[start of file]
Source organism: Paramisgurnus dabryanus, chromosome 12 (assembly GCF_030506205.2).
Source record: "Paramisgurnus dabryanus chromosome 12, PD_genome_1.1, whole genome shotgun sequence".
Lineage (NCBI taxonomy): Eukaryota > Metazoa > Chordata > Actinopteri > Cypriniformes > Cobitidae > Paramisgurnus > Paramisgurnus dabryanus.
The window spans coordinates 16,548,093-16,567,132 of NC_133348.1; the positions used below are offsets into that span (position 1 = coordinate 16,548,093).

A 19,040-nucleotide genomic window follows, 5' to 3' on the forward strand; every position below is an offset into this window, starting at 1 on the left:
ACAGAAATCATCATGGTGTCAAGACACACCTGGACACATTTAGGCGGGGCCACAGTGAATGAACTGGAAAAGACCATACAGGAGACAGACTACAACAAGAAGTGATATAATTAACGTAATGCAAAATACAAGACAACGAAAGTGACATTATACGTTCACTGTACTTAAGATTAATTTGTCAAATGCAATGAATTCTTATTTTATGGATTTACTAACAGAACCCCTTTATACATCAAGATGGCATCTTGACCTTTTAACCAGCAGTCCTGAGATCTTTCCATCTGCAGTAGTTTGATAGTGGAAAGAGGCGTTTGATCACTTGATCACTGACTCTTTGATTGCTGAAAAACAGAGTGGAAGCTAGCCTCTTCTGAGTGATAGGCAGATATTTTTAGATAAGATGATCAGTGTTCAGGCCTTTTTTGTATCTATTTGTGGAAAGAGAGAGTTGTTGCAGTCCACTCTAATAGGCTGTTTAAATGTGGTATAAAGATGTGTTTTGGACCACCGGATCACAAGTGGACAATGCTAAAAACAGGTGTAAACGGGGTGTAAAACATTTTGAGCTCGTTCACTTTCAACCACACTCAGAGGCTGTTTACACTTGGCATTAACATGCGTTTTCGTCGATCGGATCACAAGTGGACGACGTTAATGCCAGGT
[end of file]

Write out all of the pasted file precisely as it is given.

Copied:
Source organism: Paramisgurnus dabryanus, chromosome 12 (assembly GCF_030506205.2).
Source record: "Paramisgurnus dabryanus chromosome 12, PD_genome_1.1, whole genome shotgun sequence".
Lineage (NCBI taxonomy): Eukaryota > Metazoa > Chordata > Actinopteri > Cypriniformes > Cobitidae > Paramisgurnus > Paramisgurnus dabryanus.
The window spans coordinates 16,548,093-16,567,132 of NC_133348.1; the positions used below are offsets into that span (position 1 = coordinate 16,548,093).

A 19,040-nucleotide genomic window follows, 5' to 3' on the forward strand; every position below is an offset into this window, starting at 1 on the left:
ACAGAAATCATCATGGTGTCAAGACACACCTGGACACATTTAGGCGGGGCCACAGTGAATGAACTGGAAAAGACCATACAGGAGACAGACTACAACAAGAAGTGATATAATTAACGTAATGCAAAATACAAGACAACGAAAGTGACATTATACGTTCACTGTACTTAAGATTAATTTGTCAAATGCAATGAATTCTTATTTTATGGATTTACTAACAGAACCCCTTTATACATCAAGATGGCATCTTGACCTTTTAACCAGCAGTCCTGAGATCTTTCCATCTGCAGTAGTTTGATAGTGGAAAGAGGCGTTTGATCACTTGATCACTGACTCTTTGATTGCTGAAAAACAGAGTGGAAGCTAGCCTCTTCTGAGTGATAGGCAGATATTTTTAGATAAGATGATCAGTGTTCAGGCCTTTTTTGTATCTATTTGTGGAAAGAGAGAGTTGTTGCAGTCCACTCTAATAGGCTGTTTAAATGTGGTATAAAGATGTGTTTTGGACCACCGGATCACAAGTGGACAATGCTAAAAACAGGTGTAAACGGGGTGTAAAACATTTTGAGCTCGTTCACTTTCAACCACACTCAGAGGCTGTTTACACTTGGCATTAACATGCGTTTTCGTCGATCGGATCACAAGTGGACGACGTTAATGCCAGGT